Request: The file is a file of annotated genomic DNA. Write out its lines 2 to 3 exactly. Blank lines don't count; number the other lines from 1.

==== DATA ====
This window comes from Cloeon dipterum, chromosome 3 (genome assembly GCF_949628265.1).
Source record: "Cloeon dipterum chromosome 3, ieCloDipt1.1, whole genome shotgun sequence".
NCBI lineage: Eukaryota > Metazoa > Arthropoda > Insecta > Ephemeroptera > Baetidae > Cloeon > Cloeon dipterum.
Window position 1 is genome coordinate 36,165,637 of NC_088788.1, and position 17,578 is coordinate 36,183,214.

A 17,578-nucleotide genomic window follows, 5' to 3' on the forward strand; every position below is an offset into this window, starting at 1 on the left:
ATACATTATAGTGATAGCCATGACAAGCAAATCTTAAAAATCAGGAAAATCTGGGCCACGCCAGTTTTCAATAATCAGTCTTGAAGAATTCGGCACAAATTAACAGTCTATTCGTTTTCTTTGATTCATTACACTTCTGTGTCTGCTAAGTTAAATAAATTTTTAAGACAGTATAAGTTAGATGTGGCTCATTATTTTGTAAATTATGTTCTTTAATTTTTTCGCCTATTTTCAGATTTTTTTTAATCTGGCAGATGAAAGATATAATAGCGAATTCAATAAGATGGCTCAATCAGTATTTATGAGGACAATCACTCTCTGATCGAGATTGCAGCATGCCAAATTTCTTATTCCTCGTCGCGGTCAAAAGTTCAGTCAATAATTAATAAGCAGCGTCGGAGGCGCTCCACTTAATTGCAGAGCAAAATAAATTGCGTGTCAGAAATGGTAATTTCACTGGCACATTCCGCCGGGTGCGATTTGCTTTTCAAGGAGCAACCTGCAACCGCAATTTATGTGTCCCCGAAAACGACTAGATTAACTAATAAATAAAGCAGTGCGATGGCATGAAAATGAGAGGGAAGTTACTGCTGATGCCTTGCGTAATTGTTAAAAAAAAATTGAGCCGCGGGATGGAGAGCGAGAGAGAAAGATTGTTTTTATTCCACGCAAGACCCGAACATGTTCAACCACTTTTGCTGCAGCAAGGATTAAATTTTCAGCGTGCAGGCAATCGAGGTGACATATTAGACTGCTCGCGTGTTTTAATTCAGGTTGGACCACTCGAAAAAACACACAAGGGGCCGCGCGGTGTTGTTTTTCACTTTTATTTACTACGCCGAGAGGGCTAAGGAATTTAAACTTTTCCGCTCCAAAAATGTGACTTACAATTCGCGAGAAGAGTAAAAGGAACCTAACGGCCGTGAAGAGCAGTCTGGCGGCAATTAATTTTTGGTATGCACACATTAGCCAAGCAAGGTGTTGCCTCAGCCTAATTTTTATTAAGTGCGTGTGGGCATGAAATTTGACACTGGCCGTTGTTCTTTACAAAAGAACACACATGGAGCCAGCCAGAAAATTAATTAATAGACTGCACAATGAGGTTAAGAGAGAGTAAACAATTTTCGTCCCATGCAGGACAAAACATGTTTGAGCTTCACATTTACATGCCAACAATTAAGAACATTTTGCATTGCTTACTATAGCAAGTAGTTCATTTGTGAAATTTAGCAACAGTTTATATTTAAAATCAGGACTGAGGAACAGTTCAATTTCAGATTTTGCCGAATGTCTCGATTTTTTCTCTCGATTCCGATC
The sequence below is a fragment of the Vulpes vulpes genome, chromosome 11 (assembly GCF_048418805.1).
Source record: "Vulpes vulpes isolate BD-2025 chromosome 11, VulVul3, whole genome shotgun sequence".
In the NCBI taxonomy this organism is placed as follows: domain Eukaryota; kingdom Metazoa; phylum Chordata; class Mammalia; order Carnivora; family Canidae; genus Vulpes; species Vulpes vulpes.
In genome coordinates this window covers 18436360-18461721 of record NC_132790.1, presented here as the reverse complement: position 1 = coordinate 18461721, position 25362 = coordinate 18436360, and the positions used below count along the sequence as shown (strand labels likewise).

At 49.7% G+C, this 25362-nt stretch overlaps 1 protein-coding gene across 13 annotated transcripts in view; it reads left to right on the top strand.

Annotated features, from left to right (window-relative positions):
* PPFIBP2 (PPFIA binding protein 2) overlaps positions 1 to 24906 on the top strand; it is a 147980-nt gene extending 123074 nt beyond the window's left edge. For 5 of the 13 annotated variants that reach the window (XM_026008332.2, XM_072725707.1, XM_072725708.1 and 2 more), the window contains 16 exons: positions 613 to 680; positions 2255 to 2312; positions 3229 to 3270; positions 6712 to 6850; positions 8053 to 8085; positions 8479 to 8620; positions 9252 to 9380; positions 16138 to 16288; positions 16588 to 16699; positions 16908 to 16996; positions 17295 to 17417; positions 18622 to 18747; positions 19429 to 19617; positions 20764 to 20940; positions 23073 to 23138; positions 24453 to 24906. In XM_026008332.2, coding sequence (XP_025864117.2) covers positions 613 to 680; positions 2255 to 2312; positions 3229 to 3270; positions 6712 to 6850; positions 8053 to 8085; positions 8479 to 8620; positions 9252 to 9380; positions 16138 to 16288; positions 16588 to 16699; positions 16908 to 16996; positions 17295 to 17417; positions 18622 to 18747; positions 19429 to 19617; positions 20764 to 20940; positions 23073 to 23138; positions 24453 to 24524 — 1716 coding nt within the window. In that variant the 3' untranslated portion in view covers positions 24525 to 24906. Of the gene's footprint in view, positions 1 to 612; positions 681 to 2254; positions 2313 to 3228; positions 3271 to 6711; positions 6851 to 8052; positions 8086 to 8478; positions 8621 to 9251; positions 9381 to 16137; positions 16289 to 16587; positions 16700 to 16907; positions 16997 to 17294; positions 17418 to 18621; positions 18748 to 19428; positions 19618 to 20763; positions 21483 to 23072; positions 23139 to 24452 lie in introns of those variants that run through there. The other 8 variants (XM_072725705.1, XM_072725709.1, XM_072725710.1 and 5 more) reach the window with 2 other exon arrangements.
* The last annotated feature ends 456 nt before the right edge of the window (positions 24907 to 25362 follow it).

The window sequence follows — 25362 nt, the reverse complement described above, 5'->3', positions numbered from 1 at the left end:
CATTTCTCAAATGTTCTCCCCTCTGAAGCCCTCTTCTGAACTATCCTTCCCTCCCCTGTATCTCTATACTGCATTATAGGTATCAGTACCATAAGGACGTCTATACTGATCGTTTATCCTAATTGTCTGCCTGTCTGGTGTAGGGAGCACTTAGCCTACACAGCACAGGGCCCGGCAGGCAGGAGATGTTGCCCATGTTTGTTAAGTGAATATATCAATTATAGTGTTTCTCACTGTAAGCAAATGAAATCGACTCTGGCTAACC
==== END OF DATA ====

Source record: "Cloeon dipterum chromosome 3, ieCloDipt1.1, whole genome shotgun sequence".
NCBI lineage: Eukaryota > Metazoa > Arthropoda > Insecta > Ephemeroptera > Baetidae > Cloeon > Cloeon dipterum.